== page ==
Written by Jack Boardman
Get The Most Out Of Your Arm Workouts
If you’re aiming for monster arms, you might have wondered how often you should be exercising them, whether you’re doing too much, not enough, and how rest and recovery come into play.
For most, ‘arms workouts’ means your biceps and triceps. Odds are, if you’re a bodybuilder or avid weightlifter you’re likely to be working your arms more regularly than you realise. As you’ll know by now, any exercise that involves pushing will work the triceps and pulling channels will work the biceps. When mapping out your workouts for the week, many people don’t bear this in mind and will work the back, for example, without realising that rigorous pulling workout has also worked – and potentially exhausted – the biceps.
To give a one-size-fits-all answer, you should train your arms twice a week, but factor in a rest of two or three days in between. If you are a highly advanced bodybuilder with extensive muscle mass, make it one day a week.
If you’re just getting started, or at the beginning of your road to arms gains, your bi-weekly arm workout should include 4-6 sets. As you develop and learn the capabilities of your body, including how you recover after each set, you could advance the number of sets to 10-12 twice a week.
Form is everything. It’s no good knocking out as many sets and reps as you can with your arms flailing or only imitating the movement you’re trying to do. If you don’t know how to do an exercise, you should seek professional advice from a trainer, and make the most of the gym mirrors when you do know – that’s what they’re meant to be there for, after all. For example, a bicep curl should be a slow, intentional movement that channels the biceps. You should always feel the muscle you’re working contract. Each rep should be even and purposeful. If you can’t complete a rep, the weight is too heavy.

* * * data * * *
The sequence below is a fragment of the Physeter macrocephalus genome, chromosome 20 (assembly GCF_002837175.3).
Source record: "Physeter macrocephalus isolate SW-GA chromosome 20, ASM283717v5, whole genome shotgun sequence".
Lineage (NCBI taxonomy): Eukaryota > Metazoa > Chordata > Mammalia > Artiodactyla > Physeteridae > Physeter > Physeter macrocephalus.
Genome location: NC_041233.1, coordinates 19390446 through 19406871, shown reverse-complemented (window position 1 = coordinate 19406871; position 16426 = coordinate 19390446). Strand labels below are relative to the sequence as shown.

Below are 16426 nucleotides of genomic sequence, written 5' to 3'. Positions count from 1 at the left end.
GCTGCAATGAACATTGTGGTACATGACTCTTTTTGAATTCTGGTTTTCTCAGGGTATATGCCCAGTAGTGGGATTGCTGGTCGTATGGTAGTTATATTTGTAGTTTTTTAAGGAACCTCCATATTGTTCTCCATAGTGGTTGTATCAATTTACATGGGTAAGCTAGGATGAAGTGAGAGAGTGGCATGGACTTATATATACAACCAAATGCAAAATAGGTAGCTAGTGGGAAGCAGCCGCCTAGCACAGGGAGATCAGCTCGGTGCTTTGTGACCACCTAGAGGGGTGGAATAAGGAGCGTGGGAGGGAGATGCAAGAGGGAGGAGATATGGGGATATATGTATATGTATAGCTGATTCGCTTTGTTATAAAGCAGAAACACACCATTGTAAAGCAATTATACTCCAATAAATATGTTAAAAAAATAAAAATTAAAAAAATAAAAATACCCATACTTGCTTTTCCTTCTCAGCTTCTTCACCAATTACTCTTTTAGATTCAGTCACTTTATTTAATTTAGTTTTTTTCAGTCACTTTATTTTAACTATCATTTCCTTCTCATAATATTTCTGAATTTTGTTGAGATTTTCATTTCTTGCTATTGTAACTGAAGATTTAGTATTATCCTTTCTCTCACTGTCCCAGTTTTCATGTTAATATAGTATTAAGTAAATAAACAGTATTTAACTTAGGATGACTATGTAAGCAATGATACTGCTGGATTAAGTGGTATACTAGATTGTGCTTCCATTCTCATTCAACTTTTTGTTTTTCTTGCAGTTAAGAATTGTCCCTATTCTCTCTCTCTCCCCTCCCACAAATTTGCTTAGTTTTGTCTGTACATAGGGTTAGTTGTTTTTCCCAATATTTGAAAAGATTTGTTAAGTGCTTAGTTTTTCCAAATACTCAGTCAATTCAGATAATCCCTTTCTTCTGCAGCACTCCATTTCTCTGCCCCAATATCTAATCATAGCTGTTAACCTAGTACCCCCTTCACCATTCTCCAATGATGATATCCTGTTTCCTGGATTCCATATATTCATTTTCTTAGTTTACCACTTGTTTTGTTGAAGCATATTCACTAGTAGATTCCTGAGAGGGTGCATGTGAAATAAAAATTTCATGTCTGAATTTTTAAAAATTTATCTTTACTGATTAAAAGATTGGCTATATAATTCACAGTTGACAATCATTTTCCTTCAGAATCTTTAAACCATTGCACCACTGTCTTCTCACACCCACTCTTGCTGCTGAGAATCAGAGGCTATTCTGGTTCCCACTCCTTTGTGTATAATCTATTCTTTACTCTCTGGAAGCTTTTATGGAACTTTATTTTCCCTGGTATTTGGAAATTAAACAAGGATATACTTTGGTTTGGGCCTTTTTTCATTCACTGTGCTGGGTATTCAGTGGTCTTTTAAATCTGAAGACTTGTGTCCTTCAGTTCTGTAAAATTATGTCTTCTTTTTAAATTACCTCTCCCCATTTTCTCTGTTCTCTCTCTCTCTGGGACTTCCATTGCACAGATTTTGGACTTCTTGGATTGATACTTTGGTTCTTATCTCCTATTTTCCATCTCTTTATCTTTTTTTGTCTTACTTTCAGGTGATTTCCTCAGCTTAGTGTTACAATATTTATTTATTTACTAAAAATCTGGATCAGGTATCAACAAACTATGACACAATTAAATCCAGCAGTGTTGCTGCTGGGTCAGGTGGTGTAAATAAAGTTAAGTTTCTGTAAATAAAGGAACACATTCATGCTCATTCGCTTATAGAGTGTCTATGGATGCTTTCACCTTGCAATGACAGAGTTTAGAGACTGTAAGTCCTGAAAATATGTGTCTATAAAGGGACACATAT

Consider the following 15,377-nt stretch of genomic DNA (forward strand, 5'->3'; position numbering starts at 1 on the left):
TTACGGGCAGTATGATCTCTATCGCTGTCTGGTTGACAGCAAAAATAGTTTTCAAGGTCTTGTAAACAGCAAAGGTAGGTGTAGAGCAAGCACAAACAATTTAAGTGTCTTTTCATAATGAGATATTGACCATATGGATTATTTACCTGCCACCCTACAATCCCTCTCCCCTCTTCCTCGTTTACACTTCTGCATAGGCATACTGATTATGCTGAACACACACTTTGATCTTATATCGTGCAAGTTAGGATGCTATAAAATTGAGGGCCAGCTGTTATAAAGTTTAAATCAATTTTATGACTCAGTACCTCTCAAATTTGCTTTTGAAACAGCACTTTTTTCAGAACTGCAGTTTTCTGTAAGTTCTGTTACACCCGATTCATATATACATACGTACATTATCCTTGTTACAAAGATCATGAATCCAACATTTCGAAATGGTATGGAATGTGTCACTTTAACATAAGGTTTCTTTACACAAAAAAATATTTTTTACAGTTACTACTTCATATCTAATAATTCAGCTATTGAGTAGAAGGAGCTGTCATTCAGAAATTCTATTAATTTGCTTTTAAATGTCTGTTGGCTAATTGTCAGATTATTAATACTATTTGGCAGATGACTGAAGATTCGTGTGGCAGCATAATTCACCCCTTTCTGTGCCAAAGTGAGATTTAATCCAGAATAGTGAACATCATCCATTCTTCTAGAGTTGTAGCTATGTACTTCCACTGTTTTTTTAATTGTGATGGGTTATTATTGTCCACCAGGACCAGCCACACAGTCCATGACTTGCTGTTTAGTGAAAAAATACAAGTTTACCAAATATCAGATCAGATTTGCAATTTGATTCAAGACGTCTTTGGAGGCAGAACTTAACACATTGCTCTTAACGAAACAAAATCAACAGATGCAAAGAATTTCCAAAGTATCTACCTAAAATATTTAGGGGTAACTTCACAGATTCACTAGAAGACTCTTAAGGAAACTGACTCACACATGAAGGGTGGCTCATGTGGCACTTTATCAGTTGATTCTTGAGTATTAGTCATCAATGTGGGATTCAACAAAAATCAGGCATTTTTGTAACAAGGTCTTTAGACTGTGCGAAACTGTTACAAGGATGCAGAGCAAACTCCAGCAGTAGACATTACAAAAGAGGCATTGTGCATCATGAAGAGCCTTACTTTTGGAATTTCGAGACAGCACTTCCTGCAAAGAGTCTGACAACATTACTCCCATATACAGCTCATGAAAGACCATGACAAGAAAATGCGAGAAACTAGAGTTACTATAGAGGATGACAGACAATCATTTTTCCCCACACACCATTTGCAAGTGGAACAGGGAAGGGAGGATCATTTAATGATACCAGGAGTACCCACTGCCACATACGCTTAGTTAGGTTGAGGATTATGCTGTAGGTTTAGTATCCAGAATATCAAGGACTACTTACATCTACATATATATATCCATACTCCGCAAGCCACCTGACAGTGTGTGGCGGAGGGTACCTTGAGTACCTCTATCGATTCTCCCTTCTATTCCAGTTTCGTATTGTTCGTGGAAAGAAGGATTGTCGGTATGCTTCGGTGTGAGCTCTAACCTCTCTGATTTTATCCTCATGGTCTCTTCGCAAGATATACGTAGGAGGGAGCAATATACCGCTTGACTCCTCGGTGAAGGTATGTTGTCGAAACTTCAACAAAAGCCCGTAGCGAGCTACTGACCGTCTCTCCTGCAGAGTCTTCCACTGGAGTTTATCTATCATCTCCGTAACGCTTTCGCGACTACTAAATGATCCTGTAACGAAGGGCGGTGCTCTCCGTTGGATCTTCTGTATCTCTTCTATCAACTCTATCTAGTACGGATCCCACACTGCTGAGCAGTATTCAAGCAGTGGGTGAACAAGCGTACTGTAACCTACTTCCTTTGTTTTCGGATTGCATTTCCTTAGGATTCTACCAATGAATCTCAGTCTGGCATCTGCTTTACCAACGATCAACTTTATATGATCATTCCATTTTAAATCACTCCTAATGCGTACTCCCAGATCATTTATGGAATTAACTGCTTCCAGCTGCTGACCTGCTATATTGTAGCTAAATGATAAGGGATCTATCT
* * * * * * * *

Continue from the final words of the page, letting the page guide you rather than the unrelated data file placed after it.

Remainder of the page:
Gains very much depend on nutrition and rest, to ensure that you get the most out of the work you’ve put in at the gym. As mentioned previously, it’s a good idea to allow two or three days’ rest between your arm workouts. After muscle-fatiguing, or a session solely focused on the arms, schedule a workout day that involves complete rest and immobility for your arms. This could be a break from the gym entirely, or a leg day that doesn’t use your arms at all, but bear in mind that the likes of chest, back and shoulder workouts are going to put your biceps or triceps to work.
What’s the problem with that? Well, nothing if it’s part of a plan that puts muscle fatiguing exercises to use, but if not, your workout might suffer for it. Think about it, if you’re working the chest the next day, your triceps will need to be fully rested in order to achieve chest gains. If your triceps are sore or exhausted, then you’ll have a hard time benching at your best.
Another idea you could work into your week is to take advantage of muscle fatiguing. Incorporate bicep days into your back day, and tricep workouts into your chest days by ending your workout with four-six sets of isolated exercises.
Our articles should be used for informational and educational purposes only and are not intended to be taken as medical advice. If you’re concerned, consult a health professional before taking dietary supplements or introducing any major changes to your diet.